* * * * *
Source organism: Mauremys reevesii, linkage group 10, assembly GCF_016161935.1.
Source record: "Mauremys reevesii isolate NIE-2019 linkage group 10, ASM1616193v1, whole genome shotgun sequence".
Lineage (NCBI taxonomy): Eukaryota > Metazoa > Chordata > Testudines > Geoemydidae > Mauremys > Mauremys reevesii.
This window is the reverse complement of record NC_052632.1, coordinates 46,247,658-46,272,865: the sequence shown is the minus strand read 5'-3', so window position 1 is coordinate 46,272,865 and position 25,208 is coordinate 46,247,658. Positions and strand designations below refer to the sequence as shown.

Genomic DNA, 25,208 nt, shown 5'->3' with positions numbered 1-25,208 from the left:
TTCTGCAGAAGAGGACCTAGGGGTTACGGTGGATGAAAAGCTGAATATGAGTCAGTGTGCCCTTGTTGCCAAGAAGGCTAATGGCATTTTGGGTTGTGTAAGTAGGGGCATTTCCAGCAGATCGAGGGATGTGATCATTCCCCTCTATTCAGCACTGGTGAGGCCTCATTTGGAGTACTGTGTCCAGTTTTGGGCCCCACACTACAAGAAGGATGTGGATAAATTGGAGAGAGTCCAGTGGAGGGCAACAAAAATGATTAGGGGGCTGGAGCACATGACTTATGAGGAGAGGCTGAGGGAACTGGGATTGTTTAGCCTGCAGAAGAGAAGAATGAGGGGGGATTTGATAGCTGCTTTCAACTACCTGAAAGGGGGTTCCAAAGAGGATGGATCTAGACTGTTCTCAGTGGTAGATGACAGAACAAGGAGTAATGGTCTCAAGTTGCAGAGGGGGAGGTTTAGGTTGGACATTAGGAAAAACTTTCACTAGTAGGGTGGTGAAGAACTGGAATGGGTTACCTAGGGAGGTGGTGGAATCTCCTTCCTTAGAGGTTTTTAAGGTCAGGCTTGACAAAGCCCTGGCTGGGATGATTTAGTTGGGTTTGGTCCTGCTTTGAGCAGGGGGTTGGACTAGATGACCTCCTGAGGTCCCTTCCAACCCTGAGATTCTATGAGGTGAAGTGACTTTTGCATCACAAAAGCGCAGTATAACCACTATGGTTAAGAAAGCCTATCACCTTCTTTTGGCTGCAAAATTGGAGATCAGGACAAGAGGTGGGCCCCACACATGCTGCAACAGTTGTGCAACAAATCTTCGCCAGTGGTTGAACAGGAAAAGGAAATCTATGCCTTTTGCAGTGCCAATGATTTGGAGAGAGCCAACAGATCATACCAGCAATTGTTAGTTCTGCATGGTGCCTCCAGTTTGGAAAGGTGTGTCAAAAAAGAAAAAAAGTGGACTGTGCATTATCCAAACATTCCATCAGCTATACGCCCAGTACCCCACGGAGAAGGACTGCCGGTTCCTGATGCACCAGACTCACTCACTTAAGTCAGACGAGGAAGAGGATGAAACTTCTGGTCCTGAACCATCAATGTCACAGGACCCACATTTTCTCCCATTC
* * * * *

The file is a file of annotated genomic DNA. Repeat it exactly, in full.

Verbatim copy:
Source organism: Mauremys reevesii, linkage group 10, assembly GCF_016161935.1.
Source record: "Mauremys reevesii isolate NIE-2019 linkage group 10, ASM1616193v1, whole genome shotgun sequence".
Lineage (NCBI taxonomy): Eukaryota > Metazoa > Chordata > Testudines > Geoemydidae > Mauremys > Mauremys reevesii.
This window is the reverse complement of record NC_052632.1, coordinates 46,247,658-46,272,865: the sequence shown is the minus strand read 5'-3', so window position 1 is coordinate 46,272,865 and position 25,208 is coordinate 46,247,658. Positions and strand designations below refer to the sequence as shown.

Genomic DNA, 25,208 nt, shown 5'->3' with positions numbered 1-25,208 from the left:
TTCTGCAGAAGAGGACCTAGGGGTTACGGTGGATGAAAAGCTGAATATGAGTCAGTGTGCCCTTGTTGCCAAGAAGGCTAATGGCATTTTGGGTTGTGTAAGTAGGGGCATTTCCAGCAGATCGAGGGATGTGATCATTCCCCTCTATTCAGCACTGGTGAGGCCTCATTTGGAGTACTGTGTCCAGTTTTGGGCCCCACACTACAAGAAGGATGTGGATAAATTGGAGAGAGTCCAGTGGAGGGCAACAAAAATGATTAGGGGGCTGGAGCACATGACTTATGAGGAGAGGCTGAGGGAACTGGGATTGTTTAGCCTGCAGAAGAGAAGAATGAGGGGGGATTTGATAGCTGCTTTCAACTACCTGAAAGGGGGTTCCAAAGAGGATGGATCTAGACTGTTCTCAGTGGTAGATGACAGAACAAGGAGTAATGGTCTCAAGTTGCAGAGGGGGAGGTTTAGGTTGGACATTAGGAAAAACTTTCACTAGTAGGGTGGTGAAGAACTGGAATGGGTTACCTAGGGAGGTGGTGGAATCTCCTTCCTTAGAGGTTTTTAAGGTCAGGCTTGACAAAGCCCTGGCTGGGATGATTTAGTTGGGTTTGGTCCTGCTTTGAGCAGGGGGTTGGACTAGATGACCTCCTGAGGTCCCTTCCAACCCTGAGATTCTATGAGGTGAAGTGACTTTTGCATCACAAAAGCGCAGTATAACCACTATGGTTAAGAAAGCCTATCACCTTCTTTTGGCTGCAAAATTGGAGATCAGGACAAGAGGTGGGCCCCACACATGCTGCAACAGTTGTGCAACAAATCTTCGCCAGTGGTTGAACAGGAAAAGGAAATCTATGCCTTTTGCAGTGCCAATGATTTGGAGAGAGCCAACAGATCATACCAGCAATTGTTAGTTCTGCATGGTGCCTCCAGTTTGGAAAGGTGTGTCAAAAAAGAAAAAAAGTGGACTGTGCATTATCCAAACATTCCATCAGCTATACGCCCAGTACCCCACGGAGAAGGACTGCCGGTTCCTGATGCACCAGACTCACTCACTTAAGTCAGACGAGGAAGAGGATGAAACTTCTGGTCCTGAACCATCAATGTCACAGGACCCACATTTTCTCCCATTC